What Bees Do:
"The men of experiment are like the ant; they only collect and use. But the bee..gathers its materials from the flowers of the garden and of the field, but transforms and digests it by a power of it's own." Leonardo da Vinci
Bees make honey! Using the nectar from flowers, bees add enzymes and drive off water creating the syrupy treat that is used for everything from sweetening your tea or desserts to making mead or even helping heal wounds. Man can not replicate this process - bees are the only animal on the planet that can make honey and do it right.
Made by bees, secreted from glands in their abdomen, beeswax has been used for centuries as a form of waterproofing and fuel. Commonly known as an ingredient for candles, it is also used iin cosmetics like lip balm or lotion, household products like furniture polish, and historically was even traded as a form of currency.
Propolis, Royal Jelly, Pollen
Many of the other substances made by bees are used as medicinal aids or health supplements. Propolis is being researched as an antiobotic. Royal jelly and pollen are often sold at health food stores for their anti-inflammatory, immune boosting, and complete protein properties.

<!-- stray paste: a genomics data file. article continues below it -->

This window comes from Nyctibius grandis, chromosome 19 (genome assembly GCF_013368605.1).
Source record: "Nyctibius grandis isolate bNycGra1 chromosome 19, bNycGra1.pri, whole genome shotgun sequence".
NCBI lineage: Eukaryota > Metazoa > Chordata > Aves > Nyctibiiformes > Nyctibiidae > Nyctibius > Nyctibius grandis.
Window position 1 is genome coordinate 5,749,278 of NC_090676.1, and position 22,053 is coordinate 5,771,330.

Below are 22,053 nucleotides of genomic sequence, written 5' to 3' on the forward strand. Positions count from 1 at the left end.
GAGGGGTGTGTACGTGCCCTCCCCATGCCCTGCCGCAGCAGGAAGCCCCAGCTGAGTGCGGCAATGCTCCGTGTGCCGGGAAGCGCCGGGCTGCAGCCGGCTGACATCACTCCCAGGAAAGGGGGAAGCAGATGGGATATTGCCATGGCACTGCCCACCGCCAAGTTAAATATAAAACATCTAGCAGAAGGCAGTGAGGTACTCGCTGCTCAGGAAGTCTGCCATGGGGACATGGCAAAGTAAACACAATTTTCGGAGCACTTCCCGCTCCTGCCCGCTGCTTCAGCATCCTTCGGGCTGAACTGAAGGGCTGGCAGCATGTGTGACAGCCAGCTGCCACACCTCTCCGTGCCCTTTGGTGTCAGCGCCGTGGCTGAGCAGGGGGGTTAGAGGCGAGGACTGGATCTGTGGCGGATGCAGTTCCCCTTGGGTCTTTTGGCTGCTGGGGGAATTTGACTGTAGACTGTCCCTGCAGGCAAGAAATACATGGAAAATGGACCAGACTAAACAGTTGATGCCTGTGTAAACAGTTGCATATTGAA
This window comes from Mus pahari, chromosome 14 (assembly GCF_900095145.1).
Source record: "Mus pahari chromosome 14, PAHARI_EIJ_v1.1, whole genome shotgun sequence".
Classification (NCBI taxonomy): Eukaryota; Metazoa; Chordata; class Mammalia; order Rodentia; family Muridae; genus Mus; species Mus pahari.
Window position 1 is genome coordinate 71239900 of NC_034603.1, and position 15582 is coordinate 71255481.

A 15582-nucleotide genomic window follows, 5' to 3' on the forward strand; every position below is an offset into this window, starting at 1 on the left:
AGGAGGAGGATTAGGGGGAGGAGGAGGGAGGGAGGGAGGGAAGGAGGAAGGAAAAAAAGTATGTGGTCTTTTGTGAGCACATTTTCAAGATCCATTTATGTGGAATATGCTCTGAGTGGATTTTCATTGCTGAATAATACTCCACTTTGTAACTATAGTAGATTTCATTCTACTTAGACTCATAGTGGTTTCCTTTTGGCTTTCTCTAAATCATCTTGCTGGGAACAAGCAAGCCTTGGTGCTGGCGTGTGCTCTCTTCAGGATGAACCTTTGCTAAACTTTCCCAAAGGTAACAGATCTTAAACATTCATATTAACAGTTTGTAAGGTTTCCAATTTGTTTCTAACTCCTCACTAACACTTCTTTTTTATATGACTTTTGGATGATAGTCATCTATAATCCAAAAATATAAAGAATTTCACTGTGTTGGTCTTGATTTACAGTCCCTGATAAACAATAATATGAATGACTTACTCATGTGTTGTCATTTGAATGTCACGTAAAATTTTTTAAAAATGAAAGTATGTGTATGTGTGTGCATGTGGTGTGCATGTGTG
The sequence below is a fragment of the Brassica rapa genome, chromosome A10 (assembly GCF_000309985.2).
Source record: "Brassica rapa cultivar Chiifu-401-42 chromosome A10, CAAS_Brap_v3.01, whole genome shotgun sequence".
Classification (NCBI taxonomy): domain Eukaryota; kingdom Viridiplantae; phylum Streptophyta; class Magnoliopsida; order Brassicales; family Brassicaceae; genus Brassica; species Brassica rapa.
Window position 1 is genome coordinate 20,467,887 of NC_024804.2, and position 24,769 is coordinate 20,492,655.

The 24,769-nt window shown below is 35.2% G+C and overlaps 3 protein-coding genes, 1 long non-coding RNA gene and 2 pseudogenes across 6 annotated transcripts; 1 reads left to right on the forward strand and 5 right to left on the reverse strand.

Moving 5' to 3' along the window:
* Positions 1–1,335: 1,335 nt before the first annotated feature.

California is one of the largest agricultural producers in the world for many products. About $10 billion of these crops depend on bees to pollinate the flowers so the plant will grow fruit. Nuts (almonds, walnuts, macadamias), stone fruit (plums, cherries, peaches, apricots, nectarines), melons (watermelon, cantaloupe, honeydue), citrus (orange, lemon, lime, tangelo), squash (punmpkin, zuccini), berries (blackberries, raspberries, boysenberries, blueberries, strawberries, cranberries), beans (green, kidney, lima), cucumbers, avocado, apples, figs, sunflowers, mango, guava, pomegranate, pear, grapes... The list is almost endless! They also help pollinate crops that feed our livestock like cows and pigs, like alfalfa and clover. They help pollinate the flowers in our gardens. They pollinate the seed crops that grow the seeds we plant in our yards, and that farmers use to plant their crops.